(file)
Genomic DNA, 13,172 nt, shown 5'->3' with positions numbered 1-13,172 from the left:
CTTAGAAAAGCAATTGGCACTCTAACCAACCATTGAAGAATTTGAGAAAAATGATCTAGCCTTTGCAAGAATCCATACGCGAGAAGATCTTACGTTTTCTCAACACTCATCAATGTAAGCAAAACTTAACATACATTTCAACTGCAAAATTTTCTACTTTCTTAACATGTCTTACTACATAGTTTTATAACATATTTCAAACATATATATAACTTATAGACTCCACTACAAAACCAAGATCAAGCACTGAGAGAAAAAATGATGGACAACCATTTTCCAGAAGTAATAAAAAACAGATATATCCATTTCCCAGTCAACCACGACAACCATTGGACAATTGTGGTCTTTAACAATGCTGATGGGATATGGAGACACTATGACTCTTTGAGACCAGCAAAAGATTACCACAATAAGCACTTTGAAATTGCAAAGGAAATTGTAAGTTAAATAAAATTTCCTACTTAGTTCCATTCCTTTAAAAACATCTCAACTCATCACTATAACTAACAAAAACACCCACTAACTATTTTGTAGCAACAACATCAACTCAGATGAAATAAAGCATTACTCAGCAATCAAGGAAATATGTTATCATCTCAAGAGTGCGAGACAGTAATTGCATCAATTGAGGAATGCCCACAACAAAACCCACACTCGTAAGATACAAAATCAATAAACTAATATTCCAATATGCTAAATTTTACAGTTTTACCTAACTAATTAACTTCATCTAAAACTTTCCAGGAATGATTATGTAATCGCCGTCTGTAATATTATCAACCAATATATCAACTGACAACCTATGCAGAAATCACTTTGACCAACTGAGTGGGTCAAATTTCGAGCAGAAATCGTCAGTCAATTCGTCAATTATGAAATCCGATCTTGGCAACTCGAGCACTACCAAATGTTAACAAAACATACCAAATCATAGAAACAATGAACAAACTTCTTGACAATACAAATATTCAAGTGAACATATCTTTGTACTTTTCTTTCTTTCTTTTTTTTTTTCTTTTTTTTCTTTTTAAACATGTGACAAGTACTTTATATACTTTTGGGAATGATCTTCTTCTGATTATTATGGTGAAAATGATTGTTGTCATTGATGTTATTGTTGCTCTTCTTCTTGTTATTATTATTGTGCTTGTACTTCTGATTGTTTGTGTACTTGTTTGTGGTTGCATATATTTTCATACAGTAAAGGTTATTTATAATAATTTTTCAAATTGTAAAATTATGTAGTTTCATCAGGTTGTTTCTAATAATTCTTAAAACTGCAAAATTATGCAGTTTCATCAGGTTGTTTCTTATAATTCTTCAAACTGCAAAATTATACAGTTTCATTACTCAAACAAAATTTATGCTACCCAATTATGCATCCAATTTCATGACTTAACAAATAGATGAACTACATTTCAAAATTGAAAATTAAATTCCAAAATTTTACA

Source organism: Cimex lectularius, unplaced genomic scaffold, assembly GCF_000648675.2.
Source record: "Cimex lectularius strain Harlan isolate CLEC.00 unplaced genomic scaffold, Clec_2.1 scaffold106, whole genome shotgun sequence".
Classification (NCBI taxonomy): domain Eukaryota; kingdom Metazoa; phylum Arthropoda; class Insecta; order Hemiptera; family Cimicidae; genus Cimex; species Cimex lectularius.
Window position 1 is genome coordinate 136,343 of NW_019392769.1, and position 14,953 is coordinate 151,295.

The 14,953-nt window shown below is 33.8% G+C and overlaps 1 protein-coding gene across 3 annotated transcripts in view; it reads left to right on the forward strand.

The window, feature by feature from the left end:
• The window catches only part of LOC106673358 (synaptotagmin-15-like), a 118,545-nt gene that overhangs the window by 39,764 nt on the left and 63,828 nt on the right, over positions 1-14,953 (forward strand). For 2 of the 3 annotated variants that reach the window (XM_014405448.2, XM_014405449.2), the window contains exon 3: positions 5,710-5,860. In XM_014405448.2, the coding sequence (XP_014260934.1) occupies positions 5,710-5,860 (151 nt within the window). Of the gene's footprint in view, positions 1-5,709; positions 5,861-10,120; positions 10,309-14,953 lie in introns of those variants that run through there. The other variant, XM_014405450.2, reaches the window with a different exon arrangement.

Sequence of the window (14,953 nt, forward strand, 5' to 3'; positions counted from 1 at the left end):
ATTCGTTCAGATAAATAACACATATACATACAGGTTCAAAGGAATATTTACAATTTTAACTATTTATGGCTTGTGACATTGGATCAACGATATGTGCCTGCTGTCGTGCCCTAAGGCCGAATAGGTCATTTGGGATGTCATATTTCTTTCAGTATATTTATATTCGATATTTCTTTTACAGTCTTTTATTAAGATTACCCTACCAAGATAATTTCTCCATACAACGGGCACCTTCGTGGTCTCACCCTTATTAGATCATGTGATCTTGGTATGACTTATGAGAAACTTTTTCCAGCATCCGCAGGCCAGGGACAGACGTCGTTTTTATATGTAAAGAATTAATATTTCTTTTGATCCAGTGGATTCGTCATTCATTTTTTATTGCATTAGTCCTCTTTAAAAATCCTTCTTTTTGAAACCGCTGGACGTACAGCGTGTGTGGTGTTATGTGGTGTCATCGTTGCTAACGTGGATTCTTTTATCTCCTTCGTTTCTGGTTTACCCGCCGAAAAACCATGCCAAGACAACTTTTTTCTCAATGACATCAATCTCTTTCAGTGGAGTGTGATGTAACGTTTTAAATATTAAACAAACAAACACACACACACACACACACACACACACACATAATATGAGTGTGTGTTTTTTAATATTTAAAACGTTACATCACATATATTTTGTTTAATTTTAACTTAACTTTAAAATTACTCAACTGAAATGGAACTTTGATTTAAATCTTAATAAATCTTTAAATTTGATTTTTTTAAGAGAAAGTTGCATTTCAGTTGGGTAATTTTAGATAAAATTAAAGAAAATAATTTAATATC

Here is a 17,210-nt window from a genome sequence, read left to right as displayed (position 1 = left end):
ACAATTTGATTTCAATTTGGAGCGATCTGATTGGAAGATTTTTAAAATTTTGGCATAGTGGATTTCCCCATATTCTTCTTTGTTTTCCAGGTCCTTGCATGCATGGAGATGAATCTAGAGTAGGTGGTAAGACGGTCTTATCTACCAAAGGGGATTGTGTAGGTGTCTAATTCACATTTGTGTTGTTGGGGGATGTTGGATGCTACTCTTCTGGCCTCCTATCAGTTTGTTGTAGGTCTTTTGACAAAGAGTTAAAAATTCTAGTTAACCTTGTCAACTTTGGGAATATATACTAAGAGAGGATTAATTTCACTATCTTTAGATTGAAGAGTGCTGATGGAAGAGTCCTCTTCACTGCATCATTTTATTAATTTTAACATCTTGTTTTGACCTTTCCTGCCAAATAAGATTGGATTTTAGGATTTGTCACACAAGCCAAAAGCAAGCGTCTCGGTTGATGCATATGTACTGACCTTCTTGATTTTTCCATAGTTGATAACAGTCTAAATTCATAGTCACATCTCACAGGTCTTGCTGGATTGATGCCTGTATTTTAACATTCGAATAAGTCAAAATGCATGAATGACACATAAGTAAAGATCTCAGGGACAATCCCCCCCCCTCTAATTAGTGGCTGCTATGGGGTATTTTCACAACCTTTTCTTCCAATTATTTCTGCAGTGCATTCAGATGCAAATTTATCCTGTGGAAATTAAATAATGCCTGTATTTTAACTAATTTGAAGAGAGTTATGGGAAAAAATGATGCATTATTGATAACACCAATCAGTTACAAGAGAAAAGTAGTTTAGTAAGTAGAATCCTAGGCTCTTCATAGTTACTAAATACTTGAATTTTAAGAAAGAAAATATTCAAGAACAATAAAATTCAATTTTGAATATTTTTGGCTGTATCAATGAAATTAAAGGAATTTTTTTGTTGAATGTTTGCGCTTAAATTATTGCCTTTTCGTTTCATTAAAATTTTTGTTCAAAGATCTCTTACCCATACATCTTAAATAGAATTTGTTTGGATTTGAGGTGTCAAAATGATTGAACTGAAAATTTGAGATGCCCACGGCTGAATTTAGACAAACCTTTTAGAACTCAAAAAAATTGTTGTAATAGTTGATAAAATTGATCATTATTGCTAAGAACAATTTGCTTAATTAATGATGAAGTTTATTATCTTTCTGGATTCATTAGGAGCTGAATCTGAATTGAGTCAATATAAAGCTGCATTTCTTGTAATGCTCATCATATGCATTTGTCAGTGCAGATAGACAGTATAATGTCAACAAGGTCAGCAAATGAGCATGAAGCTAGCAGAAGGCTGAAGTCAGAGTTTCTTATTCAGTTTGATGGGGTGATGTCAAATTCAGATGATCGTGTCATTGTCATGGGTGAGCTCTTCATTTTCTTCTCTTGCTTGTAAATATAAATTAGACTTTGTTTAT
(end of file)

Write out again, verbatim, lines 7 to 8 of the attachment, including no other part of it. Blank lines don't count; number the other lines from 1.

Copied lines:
The 14,953-nt window shown below is 33.8% G+C and overlaps 1 protein-coding gene across 3 annotated transcripts in view; it reads left to right on the forward strand.

The window, feature by feature from the left end: